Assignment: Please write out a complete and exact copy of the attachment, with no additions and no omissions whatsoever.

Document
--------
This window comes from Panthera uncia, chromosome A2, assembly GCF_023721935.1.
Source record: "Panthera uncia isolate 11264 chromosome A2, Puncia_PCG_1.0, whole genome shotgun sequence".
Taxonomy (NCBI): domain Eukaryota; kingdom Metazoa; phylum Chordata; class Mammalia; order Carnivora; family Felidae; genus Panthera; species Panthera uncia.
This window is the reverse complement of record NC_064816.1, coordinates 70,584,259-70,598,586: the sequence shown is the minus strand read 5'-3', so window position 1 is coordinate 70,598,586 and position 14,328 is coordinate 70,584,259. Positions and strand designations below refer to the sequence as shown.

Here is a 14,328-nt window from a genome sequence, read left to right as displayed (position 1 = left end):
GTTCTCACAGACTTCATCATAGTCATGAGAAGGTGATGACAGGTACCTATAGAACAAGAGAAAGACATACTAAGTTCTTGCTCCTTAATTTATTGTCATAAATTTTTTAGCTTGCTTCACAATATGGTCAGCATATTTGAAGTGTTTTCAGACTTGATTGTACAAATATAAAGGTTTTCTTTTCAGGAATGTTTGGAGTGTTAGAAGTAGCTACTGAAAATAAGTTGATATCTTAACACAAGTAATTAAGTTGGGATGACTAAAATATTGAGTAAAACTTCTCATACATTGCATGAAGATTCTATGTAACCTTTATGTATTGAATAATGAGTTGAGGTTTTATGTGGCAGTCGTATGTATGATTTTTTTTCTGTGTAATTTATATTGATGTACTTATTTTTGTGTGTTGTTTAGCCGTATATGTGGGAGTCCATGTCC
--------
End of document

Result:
This window comes from Panthera uncia, chromosome A2, assembly GCF_023721935.1.
Source record: "Panthera uncia isolate 11264 chromosome A2, Puncia_PCG_1.0, whole genome shotgun sequence".
Taxonomy (NCBI): domain Eukaryota; kingdom Metazoa; phylum Chordata; class Mammalia; order Carnivora; family Felidae; genus Panthera; species Panthera uncia.
This window is the reverse complement of record NC_064816.1, coordinates 70,584,259-70,598,586: the sequence shown is the minus strand read 5'-3', so window position 1 is coordinate 70,598,586 and position 14,328 is coordinate 70,584,259. Positions and strand designations below refer to the sequence as shown.

Here is a 14,328-nt window from a genome sequence, read left to right as displayed (position 1 = left end):
GTTCTCACAGACTTCATCATAGTCATGAGAAGGTGATGACAGGTACCTATAGAACAAGAGAAAGACATACTAAGTTCTTGCTCCTTAATTTATTGTCATAAATTTTTTAGCTTGCTTCACAATATGGTCAGCATATTTGAAGTGTTTTCAGACTTGATTGTACAAATATAAAGGTTTTCTTTTCAGGAATGTTTGGAGTGTTAGAAGTAGCTACTGAAAATAAGTTGATATCTTAACACAAGTAATTAAGTTGGGATGACTAAAATATTGAGTAAAACTTCTCATACATTGCATGAAGATTCTATGTAACCTTTATGTATTGAATAATGAGTTGAGGTTTTATGTGGCAGTCGTATGTATGATTTTTTTTCTGTGTAATTTATATTGATGTACTTATTTTTGTGTGTTGTTTAGCCGTATATGTGGGAGTCCATGTCC